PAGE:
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Chevy Chase dressed as Santa Clause
The Tangled Life Of Chevy Chase Explained
History - Science
Content Warning
This story contains discussions of child abuse.
Plumbing & Coffee
Chevy Chase’s mother, Cathalene, was the adopted daughter of Cornelius Crane, an heir to the Crane plumbing fortune. Yet, Chase didn't inherit that wealth.
After Chase’s parents divorced, his father — editor Ned Chase — got married again to Lyn Atha, a member of the Folger family who stood to inherit a fortune in coffee earnings.
Physically Abused
Chase suffered routine physical abuse at his mother’s hand as a child. He alleged that she’d awaken him at odd hours and then slap him in the face over and over.
Chase’s mother often locked him in a closet inexplicably. Following a reprimand at school, he was stuck in a basement for days and was given a water pitcher to use as a toilet.
Steely Dan
While attending Bard College in the mid-1960s, Chase, a drummer, befriended fellow students Donald Fagan and Walter Becker, later the core of jazz-rock group Steely Dan.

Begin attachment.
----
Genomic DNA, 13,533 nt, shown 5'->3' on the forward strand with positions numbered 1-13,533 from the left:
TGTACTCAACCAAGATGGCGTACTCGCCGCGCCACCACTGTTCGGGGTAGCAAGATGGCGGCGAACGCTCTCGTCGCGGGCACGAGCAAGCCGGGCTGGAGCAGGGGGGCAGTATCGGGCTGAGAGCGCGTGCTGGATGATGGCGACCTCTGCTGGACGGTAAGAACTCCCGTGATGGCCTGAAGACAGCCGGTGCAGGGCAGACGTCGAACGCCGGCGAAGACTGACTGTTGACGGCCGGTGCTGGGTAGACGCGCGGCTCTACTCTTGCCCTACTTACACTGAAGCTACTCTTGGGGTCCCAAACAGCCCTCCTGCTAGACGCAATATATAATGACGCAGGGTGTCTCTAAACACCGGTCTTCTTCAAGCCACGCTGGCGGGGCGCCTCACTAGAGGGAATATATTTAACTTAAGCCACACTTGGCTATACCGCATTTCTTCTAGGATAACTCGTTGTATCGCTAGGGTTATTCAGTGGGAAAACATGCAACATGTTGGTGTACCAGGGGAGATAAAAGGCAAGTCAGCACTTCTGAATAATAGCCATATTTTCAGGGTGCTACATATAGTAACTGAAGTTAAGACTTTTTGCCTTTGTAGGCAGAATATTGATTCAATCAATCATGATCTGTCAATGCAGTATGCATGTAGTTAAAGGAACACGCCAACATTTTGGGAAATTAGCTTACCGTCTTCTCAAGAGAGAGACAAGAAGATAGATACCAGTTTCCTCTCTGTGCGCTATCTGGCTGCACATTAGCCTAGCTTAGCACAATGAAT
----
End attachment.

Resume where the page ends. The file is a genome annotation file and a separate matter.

Chase quit the band before Fagan and Becker went on to bigger and better things with Steely Dan. Later in the ‘60s, Chase was a member of the rock band Chamaeleon Church.
Live From New York
Chase became a breakout star on the late-night sketch comedy show "NBC’s Saturday Night," later retitled "Saturday Night Live," which debuted in October 1975.
Chase’s appeal was due to his weekly showcase as the host of the "Weekend Update" satirical news segment where he often said the catchphrase, "I’m Chevy Chase, and you’re not."
Sued By A Legend
Chase once mentioned he’d heard rumors that Hollywood icon Cary Grant was secretly homosexual and jokingly said, "What a gal!" but Grant didn’t think it was funny.
Grant sued Chase for slander, and sought $10 million in damages. The parties reached an agreement outside of the courtroom in 1982, with Chase paying Grant around $1 million.